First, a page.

Subject(s)
Blood Pressure/physiology , Hypertension/therapy , Monitoring, Physiologic/methods , Text Messaging/standards , Adolescent , Adult , Aged , Female , Humans , Male , Middle Aged , Phenotype , Young Adult
17.
Glob Heart ; 16(1): 15, 2021 02 17.
Article in English | MEDLINE | ID: covidwho-1145668

ABSTRACT

Background: SARS-CoV-2 pandemic has modified the cardiovascular care of ambulatory patients. The aim of this survey was to study changes in lifestyle habits, treatment adherence, and mental health status in patients with cardiometabolic disease, but no clinical evidence of COVID-19. Methods: A cross-sectional survey was conducted in ambulatory patients with cardiometabolic disease using paper/digital surveys. Variables investigated included socioeconomic status, physical activity, diet, tobacco use, alcohol intake, treatment discontinuation, and psychological symptoms. Results: A total of 4,216 patients (50.9% males, mean age 60.3 ± 15.3 years old) from 13 Spanish-speaking Latin American countries were enrolled. Among the study population, 46.4% of patients did not have contact with a healthcare provider, 31.5% reported access barriers to treatments and 17% discontinued some medication. Multivariate analysis showed that non-adherence to treatment was more prevalent in the secondary prevention group: peripheral vascular disease (OR 1.55, CI 1.08-2.24; p = 0.018), heart failure (OR 1.36, CI 1.05-1.75; p = 0.017), and coronary artery disease (OR 1.29 CI 1.04-1.60; p = 0.018). No physical activity was reported by 38% of patients. Only 15% of patients met minimum recommendations of physical activity (more than 150 minutes/week) and vegetable and fruit intake. Low/very low income (45.5%) was associated with a lower level of physical activity (p < 0.0001), less fruit and vegetables intake (p < 0.0001), more tobacco use (p < 0.001) and perception of depression (p < 0.001). Low educational level was also associated with the perception of depression (OR 1.46, CI 1.26-1.70; p < 0.01). Conclusions: Patients with cardiometabolic disease but without clinical evidence of COVID-19 showed significant medication non-adherence, especially in secondary prevention patients. Deterioration in lifestyle habits and appearance of depressive symptoms during the pandemic were frequent and related to socioeconomic status.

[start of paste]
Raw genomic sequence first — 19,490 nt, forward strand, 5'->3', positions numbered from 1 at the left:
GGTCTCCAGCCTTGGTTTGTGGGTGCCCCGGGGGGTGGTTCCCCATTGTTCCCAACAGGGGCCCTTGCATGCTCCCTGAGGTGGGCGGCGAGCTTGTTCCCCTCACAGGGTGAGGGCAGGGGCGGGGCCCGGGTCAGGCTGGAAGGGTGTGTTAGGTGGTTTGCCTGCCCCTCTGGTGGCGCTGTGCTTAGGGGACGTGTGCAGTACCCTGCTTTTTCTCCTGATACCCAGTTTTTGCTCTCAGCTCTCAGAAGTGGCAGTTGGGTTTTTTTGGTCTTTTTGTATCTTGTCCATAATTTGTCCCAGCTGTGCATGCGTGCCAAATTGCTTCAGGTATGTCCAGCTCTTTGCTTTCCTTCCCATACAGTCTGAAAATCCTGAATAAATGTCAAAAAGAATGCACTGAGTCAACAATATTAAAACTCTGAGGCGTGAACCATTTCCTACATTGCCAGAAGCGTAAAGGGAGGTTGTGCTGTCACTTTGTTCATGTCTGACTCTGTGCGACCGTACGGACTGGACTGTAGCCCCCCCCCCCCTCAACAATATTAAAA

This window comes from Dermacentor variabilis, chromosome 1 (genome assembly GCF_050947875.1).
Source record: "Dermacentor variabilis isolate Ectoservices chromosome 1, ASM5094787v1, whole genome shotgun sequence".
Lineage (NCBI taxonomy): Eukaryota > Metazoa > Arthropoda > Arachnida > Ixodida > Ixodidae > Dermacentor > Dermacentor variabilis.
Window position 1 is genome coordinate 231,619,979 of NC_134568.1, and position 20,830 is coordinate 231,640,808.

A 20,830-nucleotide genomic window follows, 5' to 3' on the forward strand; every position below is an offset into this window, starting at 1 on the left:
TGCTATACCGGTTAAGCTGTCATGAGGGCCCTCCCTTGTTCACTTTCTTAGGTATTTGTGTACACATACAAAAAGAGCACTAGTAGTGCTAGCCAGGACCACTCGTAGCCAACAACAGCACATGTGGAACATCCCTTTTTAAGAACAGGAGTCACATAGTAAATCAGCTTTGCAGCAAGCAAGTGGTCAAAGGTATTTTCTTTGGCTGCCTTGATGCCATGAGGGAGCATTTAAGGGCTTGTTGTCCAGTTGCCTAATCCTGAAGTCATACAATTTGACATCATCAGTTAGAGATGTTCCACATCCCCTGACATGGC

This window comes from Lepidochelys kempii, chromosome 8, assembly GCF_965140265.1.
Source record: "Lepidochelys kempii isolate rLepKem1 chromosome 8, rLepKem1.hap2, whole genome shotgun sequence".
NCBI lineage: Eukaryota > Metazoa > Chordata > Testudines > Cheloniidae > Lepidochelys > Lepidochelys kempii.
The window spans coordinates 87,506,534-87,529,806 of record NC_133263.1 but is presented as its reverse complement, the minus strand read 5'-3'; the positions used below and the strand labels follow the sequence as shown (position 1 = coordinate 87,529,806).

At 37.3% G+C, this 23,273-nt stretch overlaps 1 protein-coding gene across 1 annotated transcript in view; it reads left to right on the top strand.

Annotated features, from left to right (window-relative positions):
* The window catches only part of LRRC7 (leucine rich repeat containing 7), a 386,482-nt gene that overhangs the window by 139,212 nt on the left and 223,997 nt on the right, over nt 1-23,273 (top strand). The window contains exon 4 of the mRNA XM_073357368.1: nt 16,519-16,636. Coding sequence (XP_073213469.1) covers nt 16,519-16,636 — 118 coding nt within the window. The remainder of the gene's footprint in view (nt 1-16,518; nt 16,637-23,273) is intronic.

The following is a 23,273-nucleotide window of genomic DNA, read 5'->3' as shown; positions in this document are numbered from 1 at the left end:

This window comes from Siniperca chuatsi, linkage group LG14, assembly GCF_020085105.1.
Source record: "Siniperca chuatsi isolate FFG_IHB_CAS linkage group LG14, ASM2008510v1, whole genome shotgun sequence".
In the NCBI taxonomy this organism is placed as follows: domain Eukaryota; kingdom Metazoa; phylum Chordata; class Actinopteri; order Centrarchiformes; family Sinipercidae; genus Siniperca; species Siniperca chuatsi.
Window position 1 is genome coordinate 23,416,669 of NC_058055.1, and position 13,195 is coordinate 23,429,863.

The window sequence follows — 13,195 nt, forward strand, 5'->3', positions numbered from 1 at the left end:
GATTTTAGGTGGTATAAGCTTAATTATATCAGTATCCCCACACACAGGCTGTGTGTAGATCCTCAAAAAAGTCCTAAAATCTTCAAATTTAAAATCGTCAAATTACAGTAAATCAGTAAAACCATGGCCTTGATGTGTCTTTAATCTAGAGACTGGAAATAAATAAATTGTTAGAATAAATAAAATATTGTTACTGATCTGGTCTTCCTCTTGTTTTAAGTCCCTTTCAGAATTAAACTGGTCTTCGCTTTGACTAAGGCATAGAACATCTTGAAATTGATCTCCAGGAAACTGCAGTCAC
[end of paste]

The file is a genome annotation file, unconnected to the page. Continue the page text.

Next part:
Subject(s)
COVID-19 , Cardiovascular Diseases/therapy , Depression/psychology , Diabetes Mellitus/therapy , Diet , Dyslipidemias/therapy , Exercise , Treatment Adherence and Compliance/statistics & numerical data , Adult , Aged , Alcohol Drinking/epidemiology , Arrhythmias, Cardiac/therapy , Cardiometabolic Risk Factors , Cigarette Smoking/epidemiology , Coronary Artery Disease/therapy , Educational Status , Female , Health Services Accessibility , Heart Failure/therapy , Humans , Hypertension/therapy , Latin America/epidemiology , Male , Mental Health , Middle Aged , Outpatients , Peripheral Vascular Diseases/therapy , SARS-CoV-2 , Secondary Prevention , Social Class , Surveys and Questionnaires